• EU’s Emission Trading Scheme (ETS)
  • Carbon dioxide price
  • Carbon dioxide capture projects
  • Use of CO2 as feedstock
  • Project proposal of Air Products
  • Oxyfuel technology
  • CO2 capture technologies to power generator
  • Rhodia’s project
  • Novel processes under development by BASF
  • Initiatives of UOP
  • Technology developed by Sandia National Laboratories
  • Project of DSM
  • Biofuel project using carbon dioxide
  • Initiatives of Universities         
  • Novel porous material to absorb carbon dioxide
With a view to develop and demonstrate technical performance of grid interactive solar power generation, achieve reduction in the cost of the grid connected solar systems and the cost of solar power generation in India, the Ministry of Renewable Energy of Government of India will support Grid Interactive Solar Power Generation projects as demonstration projects in India. The Ministry will consider support for a maximum capacity upto 50 MW during the 11th plan period, as per the guidelines and norms. The Indian Renewable Energy Development Agency (IREDA) will assist the Ministry in fund handling, monitoring and other associated activities in this regard. Any project developer, who fulfills the procedural requirements and the guidelines specified by the Ministry, will be eligible for consideration of generation based incentive. Eligible projects and eligibility criterion Grid interactive solar PV Power Generation plants of a minimum installed capacity of one MWp per plant at a single location will be eligible for generation based incentive. However, one mega watt capacity may be set up through modular units to make one megawatt at a single location. A maximum cumulative capacity of 10 MWp of Grid interactive solar PV power generation project can be set up in a state. Any project developer can set up grid interactive PV power generation projects upto a maximum of 5 MWp capacity in the country, either through a single project or multiple projects of a minimum capacity of one MWp each. The grid interactive solar PV power generation projects will be undertaken on Build Own and Operate basis. Setting up of captive grid interactive solar PV power plant or captive utilization of solar PV power is not covered under the generation based incentive scheme of the Ministry. In case any project developer is desirous of availing the accelerated depreciation benefit for the project under section 32 of the Income Tax Act 1961, they would not be eligible for generation based incentive. This article discusses the following aspects:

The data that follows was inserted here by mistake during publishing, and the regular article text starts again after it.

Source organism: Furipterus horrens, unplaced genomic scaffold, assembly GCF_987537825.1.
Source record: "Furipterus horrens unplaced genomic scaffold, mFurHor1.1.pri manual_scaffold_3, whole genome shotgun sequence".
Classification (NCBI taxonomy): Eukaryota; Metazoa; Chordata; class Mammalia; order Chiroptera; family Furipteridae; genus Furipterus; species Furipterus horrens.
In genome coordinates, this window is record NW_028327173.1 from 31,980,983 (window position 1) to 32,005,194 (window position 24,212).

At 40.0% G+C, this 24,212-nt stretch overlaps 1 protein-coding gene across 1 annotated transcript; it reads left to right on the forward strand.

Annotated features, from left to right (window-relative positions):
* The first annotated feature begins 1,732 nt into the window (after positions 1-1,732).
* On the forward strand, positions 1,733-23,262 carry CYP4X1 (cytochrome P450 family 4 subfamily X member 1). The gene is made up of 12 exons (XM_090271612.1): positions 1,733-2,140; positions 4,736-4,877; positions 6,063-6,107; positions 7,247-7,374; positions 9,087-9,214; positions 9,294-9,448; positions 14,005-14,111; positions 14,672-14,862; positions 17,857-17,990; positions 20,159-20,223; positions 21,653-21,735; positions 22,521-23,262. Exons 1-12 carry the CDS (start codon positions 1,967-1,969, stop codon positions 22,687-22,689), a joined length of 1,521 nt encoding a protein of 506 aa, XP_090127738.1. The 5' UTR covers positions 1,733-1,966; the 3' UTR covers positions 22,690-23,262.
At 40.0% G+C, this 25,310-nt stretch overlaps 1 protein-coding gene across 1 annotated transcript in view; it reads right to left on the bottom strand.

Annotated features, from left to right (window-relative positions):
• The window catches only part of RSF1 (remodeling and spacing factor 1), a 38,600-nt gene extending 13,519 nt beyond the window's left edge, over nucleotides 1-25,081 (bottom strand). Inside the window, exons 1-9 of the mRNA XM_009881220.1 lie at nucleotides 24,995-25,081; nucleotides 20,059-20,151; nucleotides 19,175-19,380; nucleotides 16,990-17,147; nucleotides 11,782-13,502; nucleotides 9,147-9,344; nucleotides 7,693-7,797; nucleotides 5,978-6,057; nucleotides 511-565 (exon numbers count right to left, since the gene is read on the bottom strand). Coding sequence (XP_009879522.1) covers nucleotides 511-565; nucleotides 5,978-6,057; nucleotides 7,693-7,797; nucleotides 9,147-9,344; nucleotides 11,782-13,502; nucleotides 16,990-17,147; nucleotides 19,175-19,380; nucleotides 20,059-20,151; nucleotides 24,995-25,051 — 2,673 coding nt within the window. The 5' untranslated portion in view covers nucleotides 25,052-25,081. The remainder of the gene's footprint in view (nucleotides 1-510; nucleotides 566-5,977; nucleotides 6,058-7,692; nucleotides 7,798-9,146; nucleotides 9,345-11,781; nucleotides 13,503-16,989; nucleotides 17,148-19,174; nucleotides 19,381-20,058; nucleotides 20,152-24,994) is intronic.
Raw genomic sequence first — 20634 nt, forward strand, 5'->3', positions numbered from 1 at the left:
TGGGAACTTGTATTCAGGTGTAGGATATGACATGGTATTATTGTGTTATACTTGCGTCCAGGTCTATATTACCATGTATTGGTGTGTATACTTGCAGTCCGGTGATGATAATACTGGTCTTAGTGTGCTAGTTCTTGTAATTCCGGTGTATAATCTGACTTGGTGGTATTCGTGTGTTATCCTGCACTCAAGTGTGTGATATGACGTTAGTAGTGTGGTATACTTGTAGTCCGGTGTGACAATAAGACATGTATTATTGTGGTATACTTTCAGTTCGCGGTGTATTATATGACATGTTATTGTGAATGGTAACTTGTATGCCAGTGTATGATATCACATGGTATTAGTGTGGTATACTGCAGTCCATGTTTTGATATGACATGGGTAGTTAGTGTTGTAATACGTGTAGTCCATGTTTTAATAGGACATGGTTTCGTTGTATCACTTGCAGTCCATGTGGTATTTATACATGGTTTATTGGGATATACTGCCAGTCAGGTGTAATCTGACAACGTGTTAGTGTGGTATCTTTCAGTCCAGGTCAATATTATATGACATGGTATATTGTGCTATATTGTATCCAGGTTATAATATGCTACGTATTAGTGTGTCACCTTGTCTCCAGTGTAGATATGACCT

• Procedures to be followed by project developers
  • Generation based incentives
  • Solar thermal power station
  • Solar Energy Projects in India
  • Update on Nanotechnology
  • Anti Dumping Page
  • Update on Biofuel
  • Safety and Accident Page
  • Succinic Acid by Bio Tech Route
  • Cyanobacteria – A Microbe to Produce Ethanol / Biofuels
  • Update on Carbon Trading
  • Use of Organoclay in Oil/Water Separation
  • Ethanol from garbage and used tires
  • Ethanol from grass – Project in USA
  • China News
  • News Round Up – International & India
  • Technology Development – International & India
  • Bio Technology in Cut Flower
  • Agro Chemical Page – International & India
  • Environmental Page
  • Pharma Page
  • Energy Page
  • Business Opportunities
  • Tender
  • Ask for the Chemical Facts Free
  • Price Trends - International
  • New Projects - International
  • Directory of International Biotechnology Organisations
  • Chemicals Imported at Chennai Port during the month of November 2007
  • Chemicals Imported at Chennai Port during the month of January 2008
Subscribe to Nandini Chemical Journal and Order Reprints
Nandini Chemical Journal, Annual subscription, 12 issues, sent as a pdf document by email. US $100.See Details